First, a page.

Canvas is an HTML5 API that is used to draw 2D graphics and animations on a web page.
Apart from its intended functions, Canvas can also be used as additional entropy in browser fingerprinting. According to research by Englehardt and Narayanan (2016), more than 5% of websites use canvas for fingerprinting purposes.
In summary, canvas fingerprinting works by asking the browser to draw a hidden canvas image. This image will be drawn slightly differently on various machines but will be the same if the machines are identical. After the image is drawn, it is converted into a hash string, which is further used as additional entropy in identification.
1. Noise mode A/B/C/D
When websites request a Canvas function readout from your browser, the Canvas masking algorithm on Noise mode intercepts it in the middle of the way and adds random but consistent noise to the readout. The best analogy to understand how it works would be a voice modifier. When you apply a voice modifier with a particular preset, it changes your voice, making it significantly different from your original voice but consistent over time.
Since random noise is applied to the readout, websites may perceive the fingerprint as being 100% unique, if the statistical analysis is applied.
Noise modes B and C are upgraded based on Noise mode A, and Noise mode D is the latest addition. When the same profile is used, Noise mode A/B/C/D will get different fingerprints, and usually, it is recommended to use B, C, or D.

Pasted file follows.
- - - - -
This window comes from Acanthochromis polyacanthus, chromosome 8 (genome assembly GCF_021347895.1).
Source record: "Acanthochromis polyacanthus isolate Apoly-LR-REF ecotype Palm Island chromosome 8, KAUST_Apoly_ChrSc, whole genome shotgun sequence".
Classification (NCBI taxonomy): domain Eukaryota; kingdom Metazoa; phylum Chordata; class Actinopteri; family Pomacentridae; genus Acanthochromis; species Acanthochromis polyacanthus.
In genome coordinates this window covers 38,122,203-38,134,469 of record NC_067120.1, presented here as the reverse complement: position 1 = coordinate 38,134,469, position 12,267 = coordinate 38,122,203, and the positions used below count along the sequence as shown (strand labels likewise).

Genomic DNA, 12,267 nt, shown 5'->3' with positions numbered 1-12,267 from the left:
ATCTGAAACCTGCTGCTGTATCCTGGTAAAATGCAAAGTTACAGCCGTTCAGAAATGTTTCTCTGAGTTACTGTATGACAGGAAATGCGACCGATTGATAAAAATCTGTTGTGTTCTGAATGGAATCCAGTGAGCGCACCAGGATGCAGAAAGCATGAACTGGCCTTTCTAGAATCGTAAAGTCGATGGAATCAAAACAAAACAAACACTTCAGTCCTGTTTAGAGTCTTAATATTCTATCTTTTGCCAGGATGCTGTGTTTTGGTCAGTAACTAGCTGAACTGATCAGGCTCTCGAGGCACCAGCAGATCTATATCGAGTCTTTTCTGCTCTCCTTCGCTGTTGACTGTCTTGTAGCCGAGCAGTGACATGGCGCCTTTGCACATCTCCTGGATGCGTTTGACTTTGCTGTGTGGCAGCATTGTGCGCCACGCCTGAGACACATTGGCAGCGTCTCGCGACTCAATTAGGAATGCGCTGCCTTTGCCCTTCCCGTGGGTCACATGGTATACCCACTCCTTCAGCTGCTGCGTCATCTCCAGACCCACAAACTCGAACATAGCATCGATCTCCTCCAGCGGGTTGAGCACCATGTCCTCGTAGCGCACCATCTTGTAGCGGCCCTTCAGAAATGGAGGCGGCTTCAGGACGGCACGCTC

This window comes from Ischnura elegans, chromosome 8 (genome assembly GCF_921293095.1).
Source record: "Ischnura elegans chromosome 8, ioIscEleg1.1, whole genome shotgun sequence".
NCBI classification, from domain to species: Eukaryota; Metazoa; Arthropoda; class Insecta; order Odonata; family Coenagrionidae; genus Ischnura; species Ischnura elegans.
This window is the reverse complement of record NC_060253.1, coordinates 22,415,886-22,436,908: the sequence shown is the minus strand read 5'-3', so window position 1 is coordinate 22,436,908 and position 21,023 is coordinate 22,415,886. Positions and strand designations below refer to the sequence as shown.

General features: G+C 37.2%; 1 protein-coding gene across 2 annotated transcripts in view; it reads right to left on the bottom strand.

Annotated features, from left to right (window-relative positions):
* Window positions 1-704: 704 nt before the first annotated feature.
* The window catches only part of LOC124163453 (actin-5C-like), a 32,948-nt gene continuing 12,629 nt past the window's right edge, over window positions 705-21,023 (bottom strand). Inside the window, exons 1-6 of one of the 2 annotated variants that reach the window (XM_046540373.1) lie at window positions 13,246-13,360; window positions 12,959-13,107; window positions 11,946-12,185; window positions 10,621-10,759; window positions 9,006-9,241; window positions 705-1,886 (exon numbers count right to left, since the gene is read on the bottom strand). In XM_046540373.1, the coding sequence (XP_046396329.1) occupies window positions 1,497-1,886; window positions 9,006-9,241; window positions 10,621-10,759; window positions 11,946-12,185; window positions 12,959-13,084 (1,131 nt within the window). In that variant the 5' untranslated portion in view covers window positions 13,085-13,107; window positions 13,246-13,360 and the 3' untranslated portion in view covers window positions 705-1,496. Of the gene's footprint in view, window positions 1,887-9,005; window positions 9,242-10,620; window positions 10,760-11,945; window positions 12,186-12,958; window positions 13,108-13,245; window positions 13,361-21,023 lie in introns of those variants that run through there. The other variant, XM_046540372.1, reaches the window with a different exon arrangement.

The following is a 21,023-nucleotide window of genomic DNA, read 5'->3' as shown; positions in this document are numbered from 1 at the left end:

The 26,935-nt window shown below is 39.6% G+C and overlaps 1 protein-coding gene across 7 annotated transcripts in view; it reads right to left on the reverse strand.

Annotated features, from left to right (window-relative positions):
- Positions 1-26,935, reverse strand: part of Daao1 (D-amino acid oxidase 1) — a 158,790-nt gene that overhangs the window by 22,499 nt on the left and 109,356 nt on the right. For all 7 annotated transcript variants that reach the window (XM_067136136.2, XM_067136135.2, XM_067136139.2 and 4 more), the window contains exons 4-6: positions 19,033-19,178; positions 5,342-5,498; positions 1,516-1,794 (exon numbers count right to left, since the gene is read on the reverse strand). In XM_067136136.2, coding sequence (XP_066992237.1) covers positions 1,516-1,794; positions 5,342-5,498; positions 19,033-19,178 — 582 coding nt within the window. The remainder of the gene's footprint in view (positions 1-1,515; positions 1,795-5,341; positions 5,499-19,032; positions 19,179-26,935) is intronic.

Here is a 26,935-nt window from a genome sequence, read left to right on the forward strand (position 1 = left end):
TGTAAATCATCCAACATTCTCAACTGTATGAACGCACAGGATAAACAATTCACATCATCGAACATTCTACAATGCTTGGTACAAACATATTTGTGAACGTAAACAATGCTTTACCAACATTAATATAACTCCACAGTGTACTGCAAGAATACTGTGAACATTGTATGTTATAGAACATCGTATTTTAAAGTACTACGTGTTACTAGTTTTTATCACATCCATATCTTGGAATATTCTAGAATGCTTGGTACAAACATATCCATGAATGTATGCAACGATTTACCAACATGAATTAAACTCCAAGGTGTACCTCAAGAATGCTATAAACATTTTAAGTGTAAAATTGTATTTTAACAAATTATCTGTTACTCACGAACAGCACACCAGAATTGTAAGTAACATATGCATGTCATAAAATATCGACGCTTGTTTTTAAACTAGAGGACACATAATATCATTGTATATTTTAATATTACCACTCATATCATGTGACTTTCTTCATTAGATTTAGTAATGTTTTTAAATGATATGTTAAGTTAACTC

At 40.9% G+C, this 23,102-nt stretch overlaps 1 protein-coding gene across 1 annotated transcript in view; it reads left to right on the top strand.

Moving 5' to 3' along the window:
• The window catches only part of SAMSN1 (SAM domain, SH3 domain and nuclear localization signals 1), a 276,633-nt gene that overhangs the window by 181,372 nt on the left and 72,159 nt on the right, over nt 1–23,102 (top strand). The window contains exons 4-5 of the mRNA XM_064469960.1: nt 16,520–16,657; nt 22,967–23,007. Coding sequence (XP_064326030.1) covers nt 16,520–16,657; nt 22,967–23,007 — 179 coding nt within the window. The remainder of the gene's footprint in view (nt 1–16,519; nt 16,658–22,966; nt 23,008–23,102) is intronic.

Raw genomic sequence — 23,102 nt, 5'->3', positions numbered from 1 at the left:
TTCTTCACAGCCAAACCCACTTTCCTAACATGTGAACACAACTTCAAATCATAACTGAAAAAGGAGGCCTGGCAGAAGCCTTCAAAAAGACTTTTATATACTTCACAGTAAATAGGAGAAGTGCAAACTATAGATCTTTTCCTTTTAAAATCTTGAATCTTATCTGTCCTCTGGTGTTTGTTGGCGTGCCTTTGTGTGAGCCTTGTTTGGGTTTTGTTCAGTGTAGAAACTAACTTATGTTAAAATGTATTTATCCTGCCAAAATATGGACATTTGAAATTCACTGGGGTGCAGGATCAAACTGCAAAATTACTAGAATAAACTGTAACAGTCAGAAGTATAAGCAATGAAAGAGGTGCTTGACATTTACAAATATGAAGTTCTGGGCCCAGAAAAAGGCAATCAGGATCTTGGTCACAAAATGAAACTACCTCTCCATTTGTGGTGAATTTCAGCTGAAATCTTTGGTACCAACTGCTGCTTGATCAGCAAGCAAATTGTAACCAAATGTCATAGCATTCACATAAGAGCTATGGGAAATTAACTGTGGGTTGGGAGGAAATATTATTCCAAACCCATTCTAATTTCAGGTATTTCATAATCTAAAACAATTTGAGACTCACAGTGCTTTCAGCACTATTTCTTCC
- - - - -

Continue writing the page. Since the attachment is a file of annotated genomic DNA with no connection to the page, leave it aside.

2. Off Mode
When Canvas masking is set to Off, websites will see the real canvas fingerprint of your machine.
Setting the mode to Off can be advantageous in some cases, where websites react badly to 100% unique or blocked canvas readouts.
VMLogin offers three different operation modes to control the Canvas fingerprint of the browser profile: noise mode, off mode, and block mode.
Remember! In the real world, canvas fingerprint hashes are not unique, since multiple copies of your machine setup exist elsewhere in the world. So by revealing your real canvas fingerprint, you only fall within the same segment of users who have the same hardware setup. Furthermore, by altering other fingerprints, you increase the entropy by which websites will be able to see your browser profiles as separate identities.
3. Block mode
Block mode completely disables the ability of the website to read the canvas. When a website will try to perform the readout on a browser configuration file, where Canvas is set to Block, the returned value will be blank.
Whether how the such situation may be treated is entirely up to the website's discretion. However, such events can even happen with users, who are not intently trying to hide their canvas fingerprint, in cases where a browser error occurs in the process of retrieving the data of the canvas object.
Note： If you create a browser configuration file with Canvas set to noise mode, and open it on multiple devices with different hardware, websites will know that Canvas hash is not persistent across multiple launches.
Although the added noise is persistent, it is added as a filter on top of the existing machine fingerprint. So, if the device changes, the readout will also change.
Below is a screenshot of an example. The same browser configuration file is opened on two different devices. Although the noise is persistent for this configuration file, the Canvas readout is still different.
If you need constant readout on multiple devices, you can try the following solutions:
1. Run VMLogin on identically configured Virtual Machines (VM) or Virtual Private Servers (VPS) with Hardware fingerprints set to Noise mode. Since these machines will be set up the same way, the masked Canvas fingerprints will remain consistent on multiple machines.
2. Run VMLogin on identical PC models with the same hardware, driver, and OS setup. Since these machines have the same hardware setup, the masked hardware prints will remain consistent on multiple machines.